Reddy found something in theatre that he was not able to find in film. "What I find enjoyable about theatre is the offerings it provides," said Reddy. "It juxtaposes insular writing with the collaborative effort it takes to direct and stage a piece. It's an all-encompassing experience." Although he has written two plays, Reddy does not consider himself a writer or even an artist, which he explains in the following context, "Theatre is bigger than just the confines of labeling myself as an artist that's doing theatre."

Featuring Beau O'Reilly and Ned O'Reilly and music by Jenny Magnus, Bantam Lightweight plays Saturdays September 1, 15, 22, 29, October 6 at 7 p.m., Saturday September 8 at 8 p.m. and Sunday September 2 at 3 p.m. at the Lunar Cabaret.


"I tolerate you. I tolerate you because you can cook."

This is my first real piece of writing. The first thing I've written that I would like to put in my portfolio," says Idris Goodwin, author of the new play, Braising, which will be showing in the Rhino festival. Using Sam Shephard's True West as a loose inspiration, Goodwin created two characters, Veronica and Larry, bank robbers locked into an abrasively flip-flop relationship in a small one-bedroom apartment after a bank robbery gone awry lands Veronica in a wheelchair.

"I wanted to write something that was just two people who stay in the same sort of space and who mention other characters who never appear on stage...the audience feels the change throughout the play," Goodwin said.

Actors Alexandra Blatt and John Putman read the first act of Braising in February 2001 at the school's 1926 Gallery. Because the same actors have inhabited these roles through the development of the play, Goodwin had the opportunity to learn a lot from them while he was writing it. "They brought the characters to life and informed me," said Goodwin, who was surprised by some of the developments in the characters as they went along. "Someone you thought was an asshole turns out to be pretty sympathetic and the other way around."

In addition to independent filmmakers like Jim Jarmusch and Alejandro Gonzalez Inarritu, Goodwin also cites musical influences. "I'm unable to elucidate why hip-hop plays a really big part in everything I write," he said. In addition to his writing work at the school, Goodwin performs locally in an alternative hip-hop group, Farm Crew. "It's really just a hobby. I'm not cool enough to be a musician," Goodwin said. Although there is no actual music in Braising, the hip-hop influence is apparent in the rhythm, humor and attitude of the language, particularly that of Veronica's character.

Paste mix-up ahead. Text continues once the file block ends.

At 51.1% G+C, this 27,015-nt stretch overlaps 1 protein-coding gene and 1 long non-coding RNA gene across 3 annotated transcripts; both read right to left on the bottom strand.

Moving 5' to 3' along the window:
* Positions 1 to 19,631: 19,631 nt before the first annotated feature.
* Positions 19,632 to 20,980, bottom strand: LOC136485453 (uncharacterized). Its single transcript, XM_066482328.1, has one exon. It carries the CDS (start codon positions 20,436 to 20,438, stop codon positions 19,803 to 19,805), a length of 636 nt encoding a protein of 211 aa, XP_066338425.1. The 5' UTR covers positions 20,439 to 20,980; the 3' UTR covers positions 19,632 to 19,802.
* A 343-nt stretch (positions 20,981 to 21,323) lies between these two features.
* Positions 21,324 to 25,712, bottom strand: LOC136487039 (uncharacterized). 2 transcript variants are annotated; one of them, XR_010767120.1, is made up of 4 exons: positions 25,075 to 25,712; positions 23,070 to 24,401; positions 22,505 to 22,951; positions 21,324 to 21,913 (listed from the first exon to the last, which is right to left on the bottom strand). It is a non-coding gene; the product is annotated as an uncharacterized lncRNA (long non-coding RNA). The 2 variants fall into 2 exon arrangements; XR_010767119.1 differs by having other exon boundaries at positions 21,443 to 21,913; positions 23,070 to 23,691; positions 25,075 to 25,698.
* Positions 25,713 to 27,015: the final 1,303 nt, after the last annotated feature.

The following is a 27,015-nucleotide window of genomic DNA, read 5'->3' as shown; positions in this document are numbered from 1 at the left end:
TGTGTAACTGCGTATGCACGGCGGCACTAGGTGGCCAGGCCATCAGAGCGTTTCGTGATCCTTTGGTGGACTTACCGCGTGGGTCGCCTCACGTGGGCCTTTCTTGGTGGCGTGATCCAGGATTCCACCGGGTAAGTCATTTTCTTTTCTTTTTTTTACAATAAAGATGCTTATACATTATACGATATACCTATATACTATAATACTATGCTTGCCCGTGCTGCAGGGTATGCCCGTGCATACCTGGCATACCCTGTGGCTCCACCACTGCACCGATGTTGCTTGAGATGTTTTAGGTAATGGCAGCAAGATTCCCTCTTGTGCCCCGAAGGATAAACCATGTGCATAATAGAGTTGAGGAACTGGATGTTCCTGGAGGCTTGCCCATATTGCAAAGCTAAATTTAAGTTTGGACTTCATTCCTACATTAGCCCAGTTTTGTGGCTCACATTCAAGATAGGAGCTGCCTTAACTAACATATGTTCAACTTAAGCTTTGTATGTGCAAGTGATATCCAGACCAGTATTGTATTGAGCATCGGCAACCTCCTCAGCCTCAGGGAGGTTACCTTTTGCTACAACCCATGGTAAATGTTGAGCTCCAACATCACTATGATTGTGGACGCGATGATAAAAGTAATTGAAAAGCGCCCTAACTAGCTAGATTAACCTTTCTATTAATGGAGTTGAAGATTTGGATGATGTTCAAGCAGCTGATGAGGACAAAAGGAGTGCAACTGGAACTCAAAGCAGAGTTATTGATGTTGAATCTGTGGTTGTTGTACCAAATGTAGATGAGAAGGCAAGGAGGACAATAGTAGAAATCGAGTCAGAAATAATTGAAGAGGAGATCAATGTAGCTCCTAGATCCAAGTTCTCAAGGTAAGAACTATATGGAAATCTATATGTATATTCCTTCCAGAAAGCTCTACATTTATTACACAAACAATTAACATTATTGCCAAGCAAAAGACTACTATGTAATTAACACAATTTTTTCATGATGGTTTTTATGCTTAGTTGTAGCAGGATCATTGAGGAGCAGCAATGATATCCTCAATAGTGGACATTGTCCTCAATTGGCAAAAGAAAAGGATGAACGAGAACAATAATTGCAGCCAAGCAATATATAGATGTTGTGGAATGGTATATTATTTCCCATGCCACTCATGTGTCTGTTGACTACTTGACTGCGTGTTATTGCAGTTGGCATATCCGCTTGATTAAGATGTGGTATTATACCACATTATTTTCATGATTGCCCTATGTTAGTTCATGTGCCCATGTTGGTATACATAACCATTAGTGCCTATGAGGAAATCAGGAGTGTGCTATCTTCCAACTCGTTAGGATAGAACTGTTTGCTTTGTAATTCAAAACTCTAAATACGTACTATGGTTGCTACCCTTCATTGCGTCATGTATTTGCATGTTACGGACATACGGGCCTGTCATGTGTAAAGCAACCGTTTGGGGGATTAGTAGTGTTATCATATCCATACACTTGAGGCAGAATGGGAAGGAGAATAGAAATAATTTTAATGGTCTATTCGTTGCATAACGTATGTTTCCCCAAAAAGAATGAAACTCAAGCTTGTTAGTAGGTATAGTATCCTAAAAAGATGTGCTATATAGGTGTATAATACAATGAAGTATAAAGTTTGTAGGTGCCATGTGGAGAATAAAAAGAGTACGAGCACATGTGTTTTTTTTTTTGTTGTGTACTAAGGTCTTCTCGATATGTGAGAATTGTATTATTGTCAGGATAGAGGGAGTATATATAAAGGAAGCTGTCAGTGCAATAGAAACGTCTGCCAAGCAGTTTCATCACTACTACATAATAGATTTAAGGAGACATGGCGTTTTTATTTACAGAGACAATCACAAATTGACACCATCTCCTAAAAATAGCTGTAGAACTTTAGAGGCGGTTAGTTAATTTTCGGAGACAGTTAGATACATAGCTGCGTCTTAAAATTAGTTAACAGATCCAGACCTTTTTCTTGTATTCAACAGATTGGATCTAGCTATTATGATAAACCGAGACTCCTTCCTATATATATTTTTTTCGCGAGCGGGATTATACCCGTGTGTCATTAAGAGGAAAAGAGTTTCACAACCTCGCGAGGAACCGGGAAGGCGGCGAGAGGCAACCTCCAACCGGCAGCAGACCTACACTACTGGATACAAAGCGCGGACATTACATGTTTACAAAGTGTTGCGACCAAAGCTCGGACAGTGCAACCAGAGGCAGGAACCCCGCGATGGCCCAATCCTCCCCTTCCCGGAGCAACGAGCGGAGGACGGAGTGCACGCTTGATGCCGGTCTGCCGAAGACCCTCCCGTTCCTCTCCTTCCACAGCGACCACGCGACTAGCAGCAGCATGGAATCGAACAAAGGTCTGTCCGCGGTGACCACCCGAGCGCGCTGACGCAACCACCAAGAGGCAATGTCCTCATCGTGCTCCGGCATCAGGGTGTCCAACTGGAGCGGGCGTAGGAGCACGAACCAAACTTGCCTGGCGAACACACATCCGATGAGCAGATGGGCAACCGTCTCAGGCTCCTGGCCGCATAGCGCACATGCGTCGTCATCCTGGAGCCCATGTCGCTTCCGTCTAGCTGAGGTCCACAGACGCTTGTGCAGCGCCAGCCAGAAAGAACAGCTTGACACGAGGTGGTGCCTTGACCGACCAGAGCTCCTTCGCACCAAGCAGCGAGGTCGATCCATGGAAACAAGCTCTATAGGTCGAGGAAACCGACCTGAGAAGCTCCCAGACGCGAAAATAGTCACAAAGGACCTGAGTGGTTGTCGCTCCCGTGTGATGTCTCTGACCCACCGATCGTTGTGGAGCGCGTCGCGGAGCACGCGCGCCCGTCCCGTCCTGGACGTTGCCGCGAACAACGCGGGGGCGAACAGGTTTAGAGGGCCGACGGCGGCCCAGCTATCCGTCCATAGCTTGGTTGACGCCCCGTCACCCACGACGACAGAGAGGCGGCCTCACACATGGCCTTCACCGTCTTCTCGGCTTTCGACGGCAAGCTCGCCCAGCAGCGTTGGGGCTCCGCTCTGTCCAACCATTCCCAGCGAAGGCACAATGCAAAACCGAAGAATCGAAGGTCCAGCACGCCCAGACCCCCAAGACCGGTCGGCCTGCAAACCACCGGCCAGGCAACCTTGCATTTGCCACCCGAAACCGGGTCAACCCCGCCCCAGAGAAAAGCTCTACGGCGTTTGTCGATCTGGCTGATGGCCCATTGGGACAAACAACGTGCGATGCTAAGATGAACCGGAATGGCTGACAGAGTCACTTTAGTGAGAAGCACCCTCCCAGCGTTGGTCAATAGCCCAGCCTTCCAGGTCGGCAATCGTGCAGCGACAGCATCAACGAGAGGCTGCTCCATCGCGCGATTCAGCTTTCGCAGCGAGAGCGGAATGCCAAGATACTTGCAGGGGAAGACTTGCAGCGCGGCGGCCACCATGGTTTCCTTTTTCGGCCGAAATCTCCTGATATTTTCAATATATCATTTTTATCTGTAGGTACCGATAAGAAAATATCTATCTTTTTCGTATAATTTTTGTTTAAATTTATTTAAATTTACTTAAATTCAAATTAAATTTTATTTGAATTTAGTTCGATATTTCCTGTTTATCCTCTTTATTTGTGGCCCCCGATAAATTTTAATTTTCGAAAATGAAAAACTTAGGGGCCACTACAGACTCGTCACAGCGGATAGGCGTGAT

Goodwin is a second year student in the MFA Writing Program. Braising is his first play, though he wrote and directed a number of short films at Columbia College, where he received his undergraduate degree in film. "Beau challenged me to write a play," Goodwin said. "He liked my writing style and believed in me." Coming from the school of do-it-yourself digital-video filmmaking, Goodwin felt constrained by the technical aspects of film. "It holds you back from being crazy with dialog. It has to be visual. Theatre's great. It doesn't cost a lot of money, so you can experiment, work with your friends and have a project without taking out a second mortgage."

Braising plays Tuesdays September 4, 11, 18, 25, October 2 at 7 p.m. at the Lunar Cabaret, presented as part of a double feature with The Green Cricket, written by Nicole Kupper.

Listings for other shows mentioned in the article:

#36 Buster Keaton and the Buddha,
Blair Thomas and Michael Zerang
Sept. 21-22, 9 p.m.
Free Street

The Ragman,
Written and performed by Michael Meyers, music written and performed by Eddie Carlson and Frank Navin
Sept. 2, 9, 16, 23, 30 7 p.m.
Lunar Cabaret

The Baby Show,
Sept. 8, 2 p.m., Oct. 7, 7 p.m.
Lunar Cabaret

Full Moon Vaudeville,
fund-raiser for the Rhino, Oct. 6, 9 p.m.
Lunar Cabaret

Like Our Parents Smoking Cornsilk: A LIVE CARTOON
(Nomenil Theater Company - new to Rhino this year)
From the press release: "Watch an ultra long-haired lesbian go from side show freak to rodeo star to super-heroine"
Aug. 31, Sept. 7, 14, 28 and Oct. 5, 9 p.m.; Oct. 6 7 p.m.
Free Street

(Free Street Theater) directed by Ron Bieganski, created and written by ensemble cast with direction and arrangement by Ron Bieganski and Bryn Magnus. Beau says: "The best show I saw last year."
Sept. 22 & 29, 7 p.m.
Free Street

...and 12 more shows, featuring work from independent playwrights, Theatre Oobleck and Great Beast Theatre.


Lunar Cabaret,
2827 North Lincoln Avenue

Free Street Theatre,
1419 W. Blackhawk

For reservations or more information, call 773.327.6666 or 773.327.0205 or email [email protected]

All shows $10 or "pay what you can."

Photography by Emily Evans